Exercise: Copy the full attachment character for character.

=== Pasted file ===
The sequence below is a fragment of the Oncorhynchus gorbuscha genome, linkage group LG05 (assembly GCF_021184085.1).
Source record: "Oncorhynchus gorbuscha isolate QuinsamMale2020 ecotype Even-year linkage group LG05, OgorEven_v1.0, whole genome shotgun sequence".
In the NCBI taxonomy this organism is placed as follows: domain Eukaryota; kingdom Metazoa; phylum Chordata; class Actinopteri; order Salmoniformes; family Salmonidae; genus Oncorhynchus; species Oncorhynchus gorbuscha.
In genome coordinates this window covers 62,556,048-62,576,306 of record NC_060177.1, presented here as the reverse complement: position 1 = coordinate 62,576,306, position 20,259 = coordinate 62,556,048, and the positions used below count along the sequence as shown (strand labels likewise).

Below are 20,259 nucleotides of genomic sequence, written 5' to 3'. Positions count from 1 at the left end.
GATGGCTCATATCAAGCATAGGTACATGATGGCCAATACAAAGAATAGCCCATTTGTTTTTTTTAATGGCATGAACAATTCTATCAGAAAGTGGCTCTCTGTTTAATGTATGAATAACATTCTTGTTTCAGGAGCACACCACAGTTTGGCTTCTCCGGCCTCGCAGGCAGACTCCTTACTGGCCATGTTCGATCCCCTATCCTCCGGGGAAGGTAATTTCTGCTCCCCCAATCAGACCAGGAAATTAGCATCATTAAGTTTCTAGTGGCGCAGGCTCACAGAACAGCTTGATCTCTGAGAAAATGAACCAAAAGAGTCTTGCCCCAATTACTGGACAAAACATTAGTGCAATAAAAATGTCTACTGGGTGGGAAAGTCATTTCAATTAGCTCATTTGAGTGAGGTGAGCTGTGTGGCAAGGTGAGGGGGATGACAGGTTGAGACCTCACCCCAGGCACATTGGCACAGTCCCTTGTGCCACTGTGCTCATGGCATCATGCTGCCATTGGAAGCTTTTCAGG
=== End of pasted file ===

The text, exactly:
The sequence below is a fragment of the Oncorhynchus gorbuscha genome, linkage group LG05 (assembly GCF_021184085.1).
Source record: "Oncorhynchus gorbuscha isolate QuinsamMale2020 ecotype Even-year linkage group LG05, OgorEven_v1.0, whole genome shotgun sequence".
In the NCBI taxonomy this organism is placed as follows: domain Eukaryota; kingdom Metazoa; phylum Chordata; class Actinopteri; order Salmoniformes; family Salmonidae; genus Oncorhynchus; species Oncorhynchus gorbuscha.
In genome coordinates this window covers 62,556,048-62,576,306 of record NC_060177.1, presented here as the reverse complement: position 1 = coordinate 62,576,306, position 20,259 = coordinate 62,556,048, and the positions used below count along the sequence as shown (strand labels likewise).

Below are 20,259 nucleotides of genomic sequence, written 5' to 3'. Positions count from 1 at the left end.
GATGGCTCATATCAAGCATAGGTACATGATGGCCAATACAAAGAATAGCCCATTTGTTTTTTTTAATGGCATGAACAATTCTATCAGAAAGTGGCTCTCTGTTTAATGTATGAATAACATTCTTGTTTCAGGAGCACACCACAGTTTGGCTTCTCCGGCCTCGCAGGCAGACTCCTTACTGGCCATGTTCGATCCCCTATCCTCCGGGGAAGGTAATTTCTGCTCCCCCAATCAGACCAGGAAATTAGCATCATTAAGTTTCTAGTGGCGCAGGCTCACAGAACAGCTTGATCTCTGAGAAAATGAACCAAAAGAGTCTTGCCCCAATTACTGGACAAAACATTAGTGCAATAAAAATGTCTACTGGGTGGGAAAGTCATTTCAATTAGCTCATTTGAGTGAGGTGAGCTGTGTGGCAAGGTGAGGGGGATGACAGGTTGAGACCTCACCCCAGGCACATTGGCACAGTCCCTTGTGCCACTGTGCTCATGGCATCATGCTGCCATTGGAAGCTTTTCAGG